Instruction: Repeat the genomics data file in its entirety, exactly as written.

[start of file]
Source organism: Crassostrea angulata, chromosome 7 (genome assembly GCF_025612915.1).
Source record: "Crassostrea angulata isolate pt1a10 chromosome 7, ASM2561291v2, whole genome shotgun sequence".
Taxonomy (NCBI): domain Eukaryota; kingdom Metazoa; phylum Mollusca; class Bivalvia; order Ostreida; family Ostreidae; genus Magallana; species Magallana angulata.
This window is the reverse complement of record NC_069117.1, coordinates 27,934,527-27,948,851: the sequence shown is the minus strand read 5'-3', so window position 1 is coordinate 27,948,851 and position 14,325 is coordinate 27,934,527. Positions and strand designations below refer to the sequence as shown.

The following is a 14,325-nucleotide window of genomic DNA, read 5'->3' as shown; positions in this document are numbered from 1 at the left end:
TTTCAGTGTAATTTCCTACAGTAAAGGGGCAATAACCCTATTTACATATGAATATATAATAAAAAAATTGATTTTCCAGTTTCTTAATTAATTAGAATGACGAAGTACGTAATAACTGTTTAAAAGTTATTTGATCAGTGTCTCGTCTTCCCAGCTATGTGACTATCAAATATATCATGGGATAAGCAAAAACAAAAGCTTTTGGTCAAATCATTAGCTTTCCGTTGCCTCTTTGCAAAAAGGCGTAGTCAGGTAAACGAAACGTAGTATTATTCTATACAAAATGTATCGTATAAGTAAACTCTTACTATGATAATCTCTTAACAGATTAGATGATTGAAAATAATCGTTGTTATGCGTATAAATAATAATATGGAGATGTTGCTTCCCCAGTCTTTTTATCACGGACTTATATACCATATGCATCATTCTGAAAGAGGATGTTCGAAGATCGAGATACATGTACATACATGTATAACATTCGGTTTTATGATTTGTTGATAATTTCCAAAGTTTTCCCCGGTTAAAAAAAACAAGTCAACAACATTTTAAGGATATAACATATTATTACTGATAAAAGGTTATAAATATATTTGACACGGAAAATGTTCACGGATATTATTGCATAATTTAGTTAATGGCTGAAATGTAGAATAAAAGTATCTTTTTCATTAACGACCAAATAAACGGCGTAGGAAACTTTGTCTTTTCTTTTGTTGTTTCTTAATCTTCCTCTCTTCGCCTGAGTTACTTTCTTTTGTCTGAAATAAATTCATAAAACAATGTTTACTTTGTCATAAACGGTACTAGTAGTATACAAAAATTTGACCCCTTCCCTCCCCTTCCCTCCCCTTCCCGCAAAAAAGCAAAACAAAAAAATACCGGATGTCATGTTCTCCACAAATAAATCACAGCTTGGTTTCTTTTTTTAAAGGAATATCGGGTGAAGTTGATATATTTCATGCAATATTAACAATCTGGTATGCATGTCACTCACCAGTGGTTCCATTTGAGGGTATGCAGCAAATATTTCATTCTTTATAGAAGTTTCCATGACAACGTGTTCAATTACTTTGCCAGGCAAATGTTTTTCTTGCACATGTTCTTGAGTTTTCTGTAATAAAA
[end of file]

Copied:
Source organism: Crassostrea angulata, chromosome 7 (genome assembly GCF_025612915.1).
Source record: "Crassostrea angulata isolate pt1a10 chromosome 7, ASM2561291v2, whole genome shotgun sequence".
Taxonomy (NCBI): domain Eukaryota; kingdom Metazoa; phylum Mollusca; class Bivalvia; order Ostreida; family Ostreidae; genus Magallana; species Magallana angulata.
This window is the reverse complement of record NC_069117.1, coordinates 27,934,527-27,948,851: the sequence shown is the minus strand read 5'-3', so window position 1 is coordinate 27,948,851 and position 14,325 is coordinate 27,934,527. Positions and strand designations below refer to the sequence as shown.

The following is a 14,325-nucleotide window of genomic DNA, read 5'->3' as shown; positions in this document are numbered from 1 at the left end:
TTTCAGTGTAATTTCCTACAGTAAAGGGGCAATAACCCTATTTACATATGAATATATAATAAAAAAATTGATTTTCCAGTTTCTTAATTAATTAGAATGACGAAGTACGTAATAACTGTTTAAAAGTTATTTGATCAGTGTCTCGTCTTCCCAGCTATGTGACTATCAAATATATCATGGGATAAGCAAAAACAAAAGCTTTTGGTCAAATCATTAGCTTTCCGTTGCCTCTTTGCAAAAAGGCGTAGTCAGGTAAACGAAACGTAGTATTATTCTATACAAAATGTATCGTATAAGTAAACTCTTACTATGATAATCTCTTAACAGATTAGATGATTGAAAATAATCGTTGTTATGCGTATAAATAATAATATGGAGATGTTGCTTCCCCAGTCTTTTTATCACGGACTTATATACCATATGCATCATTCTGAAAGAGGATGTTCGAAGATCGAGATACATGTACATACATGTATAACATTCGGTTTTATGATTTGTTGATAATTTCCAAAGTTTTCCCCGGTTAAAAAAAACAAGTCAACAACATTTTAAGGATATAACATATTATTACTGATAAAAGGTTATAAATATATTTGACACGGAAAATGTTCACGGATATTATTGCATAATTTAGTTAATGGCTGAAATGTAGAATAAAAGTATCTTTTTCATTAACGACCAAATAAACGGCGTAGGAAACTTTGTCTTTTCTTTTGTTGTTTCTTAATCTTCCTCTCTTCGCCTGAGTTACTTTCTTTTGTCTGAAATAAATTCATAAAACAATGTTTACTTTGTCATAAACGGTACTAGTAGTATACAAAAATTTGACCCCTTCCCTCCCCTTCCCTCCCCTTCCCGCAAAAAAGCAAAACAAAAAAATACCGGATGTCATGTTCTCCACAAATAAATCACAGCTTGGTTTCTTTTTTTAAAGGAATATCGGGTGAAGTTGATATATTTCATGCAATATTAACAATCTGGTATGCATGTCACTCACCAGTGGTTCCATTTGAGGGTATGCAGCAAATATTTCATTCTTTATAGAAGTTTCCATGACAACGTGTTCAATTACTTTGCCAGGCAAATGTTTTTCTTGCACATGTTCTTGAGTTTTCTGTAATAAAA